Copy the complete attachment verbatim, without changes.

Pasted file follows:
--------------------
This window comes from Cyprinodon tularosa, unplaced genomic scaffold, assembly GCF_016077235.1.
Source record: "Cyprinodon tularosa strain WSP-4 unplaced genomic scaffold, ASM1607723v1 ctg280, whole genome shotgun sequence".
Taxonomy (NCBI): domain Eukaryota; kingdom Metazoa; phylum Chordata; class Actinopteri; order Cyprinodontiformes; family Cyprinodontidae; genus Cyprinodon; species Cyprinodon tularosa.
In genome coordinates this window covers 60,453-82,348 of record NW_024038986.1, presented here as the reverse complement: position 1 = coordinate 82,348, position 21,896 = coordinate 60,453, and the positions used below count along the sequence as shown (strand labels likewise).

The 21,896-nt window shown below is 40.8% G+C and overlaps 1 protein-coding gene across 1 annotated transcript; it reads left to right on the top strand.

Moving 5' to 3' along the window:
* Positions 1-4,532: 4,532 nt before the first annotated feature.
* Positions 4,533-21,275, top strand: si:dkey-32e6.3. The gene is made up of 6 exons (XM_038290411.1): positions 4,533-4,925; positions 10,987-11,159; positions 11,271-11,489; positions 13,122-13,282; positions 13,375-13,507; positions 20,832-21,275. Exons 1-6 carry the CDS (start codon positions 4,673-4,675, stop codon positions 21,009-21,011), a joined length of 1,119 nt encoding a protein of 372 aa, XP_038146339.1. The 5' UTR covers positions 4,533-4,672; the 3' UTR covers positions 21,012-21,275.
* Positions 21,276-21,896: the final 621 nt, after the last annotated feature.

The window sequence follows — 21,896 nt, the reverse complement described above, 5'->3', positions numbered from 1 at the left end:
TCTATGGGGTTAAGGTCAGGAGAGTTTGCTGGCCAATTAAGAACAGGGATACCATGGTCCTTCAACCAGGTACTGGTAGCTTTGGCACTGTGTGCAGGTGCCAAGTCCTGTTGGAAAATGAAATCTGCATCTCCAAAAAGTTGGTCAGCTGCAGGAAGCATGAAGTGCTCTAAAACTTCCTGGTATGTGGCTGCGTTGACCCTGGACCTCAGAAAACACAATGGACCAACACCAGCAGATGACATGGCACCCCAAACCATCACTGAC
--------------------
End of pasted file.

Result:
This window comes from Cyprinodon tularosa, unplaced genomic scaffold, assembly GCF_016077235.1.
Source record: "Cyprinodon tularosa strain WSP-4 unplaced genomic scaffold, ASM1607723v1 ctg280, whole genome shotgun sequence".
Taxonomy (NCBI): domain Eukaryota; kingdom Metazoa; phylum Chordata; class Actinopteri; order Cyprinodontiformes; family Cyprinodontidae; genus Cyprinodon; species Cyprinodon tularosa.
In genome coordinates this window covers 60,453-82,348 of record NW_024038986.1, presented here as the reverse complement: position 1 = coordinate 82,348, position 21,896 = coordinate 60,453, and the positions used below count along the sequence as shown (strand labels likewise).

The 21,896-nt window shown below is 40.8% G+C and overlaps 1 protein-coding gene across 1 annotated transcript; it reads left to right on the top strand.

Moving 5' to 3' along the window:
* Positions 1-4,532: 4,532 nt before the first annotated feature.
* Positions 4,533-21,275, top strand: si:dkey-32e6.3. The gene is made up of 6 exons (XM_038290411.1): positions 4,533-4,925; positions 10,987-11,159; positions 11,271-11,489; positions 13,122-13,282; positions 13,375-13,507; positions 20,832-21,275. Exons 1-6 carry the CDS (start codon positions 4,673-4,675, stop codon positions 21,009-21,011), a joined length of 1,119 nt encoding a protein of 372 aa, XP_038146339.1. The 5' UTR covers positions 4,533-4,672; the 3' UTR covers positions 21,012-21,275.
* Positions 21,276-21,896: the final 621 nt, after the last annotated feature.

The window sequence follows — 21,896 nt, the reverse complement described above, 5'->3', positions numbered from 1 at the left end:
TCTATGGGGTTAAGGTCAGGAGAGTTTGCTGGCCAATTAAGAACAGGGATACCATGGTCCTTCAACCAGGTACTGGTAGCTTTGGCACTGTGTGCAGGTGCCAAGTCCTGTTGGAAAATGAAATCTGCATCTCCAAAAAGTTGGTCAGCTGCAGGAAGCATGAAGTGCTCTAAAACTTCCTGGTATGTGGCTGCGTTGACCCTGGACCTCAGAAAACACAATGGACCAACACCAGCAGATGACATGGCACCCCAAACCATCACTGAC